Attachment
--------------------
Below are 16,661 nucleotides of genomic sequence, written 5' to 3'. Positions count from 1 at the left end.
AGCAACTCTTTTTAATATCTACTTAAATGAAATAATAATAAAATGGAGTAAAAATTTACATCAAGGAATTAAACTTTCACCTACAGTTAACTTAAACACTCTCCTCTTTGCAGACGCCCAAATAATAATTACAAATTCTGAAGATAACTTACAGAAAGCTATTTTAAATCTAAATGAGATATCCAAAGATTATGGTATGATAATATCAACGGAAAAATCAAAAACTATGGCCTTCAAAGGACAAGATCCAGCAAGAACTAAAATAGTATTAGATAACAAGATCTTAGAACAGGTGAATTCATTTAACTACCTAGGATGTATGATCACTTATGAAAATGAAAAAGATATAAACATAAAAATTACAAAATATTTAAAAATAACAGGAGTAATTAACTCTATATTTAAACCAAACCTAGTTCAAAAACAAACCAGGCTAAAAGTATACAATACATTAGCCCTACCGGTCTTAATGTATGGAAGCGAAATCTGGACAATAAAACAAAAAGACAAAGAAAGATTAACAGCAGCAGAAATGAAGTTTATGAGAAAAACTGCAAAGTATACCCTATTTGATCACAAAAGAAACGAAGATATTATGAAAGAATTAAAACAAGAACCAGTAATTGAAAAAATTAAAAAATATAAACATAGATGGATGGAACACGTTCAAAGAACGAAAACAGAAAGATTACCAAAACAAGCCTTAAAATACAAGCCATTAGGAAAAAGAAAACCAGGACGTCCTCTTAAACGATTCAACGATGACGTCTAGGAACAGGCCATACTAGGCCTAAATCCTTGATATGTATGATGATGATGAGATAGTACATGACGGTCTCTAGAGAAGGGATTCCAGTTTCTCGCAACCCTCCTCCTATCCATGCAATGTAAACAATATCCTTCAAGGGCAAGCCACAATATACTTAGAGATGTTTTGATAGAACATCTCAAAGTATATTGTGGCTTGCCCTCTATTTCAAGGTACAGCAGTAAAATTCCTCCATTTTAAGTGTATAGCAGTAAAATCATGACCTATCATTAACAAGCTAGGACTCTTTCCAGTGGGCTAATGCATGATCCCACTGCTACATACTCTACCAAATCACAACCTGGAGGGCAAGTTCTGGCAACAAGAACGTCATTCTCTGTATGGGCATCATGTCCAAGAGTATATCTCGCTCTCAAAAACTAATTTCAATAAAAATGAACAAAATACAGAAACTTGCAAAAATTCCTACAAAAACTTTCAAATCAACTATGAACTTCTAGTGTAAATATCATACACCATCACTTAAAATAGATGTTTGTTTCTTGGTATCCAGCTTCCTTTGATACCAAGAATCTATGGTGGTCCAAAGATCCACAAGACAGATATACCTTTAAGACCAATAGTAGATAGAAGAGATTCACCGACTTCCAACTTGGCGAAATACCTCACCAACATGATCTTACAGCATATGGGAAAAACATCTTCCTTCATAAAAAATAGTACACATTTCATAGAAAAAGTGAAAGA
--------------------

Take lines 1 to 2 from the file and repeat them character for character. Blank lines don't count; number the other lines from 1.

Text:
Below are 16,661 nucleotides of genomic sequence, written 5' to 3'. Positions count from 1 at the left end.
AGCAACTCTTTTTAATATCTACTTAAATGAAATAATAATAAAATGGAGTAAAAATTTACATCAAGGAATTAAACTTTCACCTACAGTTAACTTAAACACTCTCCTCTTTGCAGACGCCCAAATAATAATTACAAATTCTGAAGATAACTTACAGAAAGCTATTTTAAATCTAAATGAGATATCCAAAGATTATGGTATGATAATATCAACGGAAAAATCAAAAACTATGGCCTTCAAAGGACAAGATCCAGCAAGAACTAAAATAGTATTAGATAACAAGATCTTAGAACAGGTGAATTCATTTAACTACCTAGGATGTATGATCACTTATGAAAATGAAAAAGATATAAACATAAAAATTACAAAATATTTAAAAATAACAGGAGTAATTAACTCTATATTTAAACCAAACCTAGTTCAAAAACAAACCAGGCTAAAAGTATACAATACATTAGCCCTACCGGTCTTAATGTATGGAAGCGAAATCTGGACAATAAAACAAAAAGACAAAGAAAGATTAACAGCAGCAGAAATGAAGTTTATGAGAAAAACTGCAAAGTATACCCTATTTGATCACAAAAGAAACGAAGATATTATGAAAGAATTAAAACAAGAACCAGTAATTGAAAAAATTAAAAAATATAAACATAGATGGATGGAACACGTTCAAAGAACGAAAACAGAAAGATTACCAAAACAAGCCTTAAAATACAAGCCATTAGGAAAAAGAAAACCAGGACGTCCTCTTAAACGATTCAACGATGACGTCTAGGAACAGGCCATACTAGGCCTAAATCCTTGATATGTATGATGATGATGAGATAGTACATGACGGTCTCTAGAGAAGGGATTCCAGTTTCTCGCAACCCTCCTCCTATCCATGCAATGTAAACAATATCCTTCAAGGGCAAGCCACAATATACTTAGAGATGTTTTGATAGAACATCTCAAAGTATATTGTGGCTTGCCCTCTATTTCAAGGTACAGCAGTAAAATTCCTCCATTTTAAGTGTATAGCAGTAAAATCATGACCTATCATTAACAAGCTAGGACTCTTTCCAGTGGGCTAATGCATGATCCCACTGCTACATACTCTACCAAATCACAACCTGGAGGGCAAGTTCTGGCAACAAGAACGTCATTCTCTGTATGGGCATCATGTCCAAGAGTATATCTCGCTCTCAAAAACTAATTTCAATAAAAATGAACAAAATACAGAAACTTGCAAAAATTCCTACAAAAACTTTCAAATCAACTATGAACTTCTAGTGTAAATATCATACACCATCACTTAAAATAGATGTTTGTTTCTTGGTATCCAGCTTCCTTTGATACCAAGAATCTATGGTGGTCCAAAGATCCACAAGACAGATATACCTTTAAGACCAATAGTAGATAGAAGAGATTCACCGACTTCCAACTTGGCGAAATACCTCACCAACATGATCTTACAGCATATGGGAAAAACATCTTCCTTCATAAAAAATAGTACACATTTCATAGAAAAAGTGAAAGA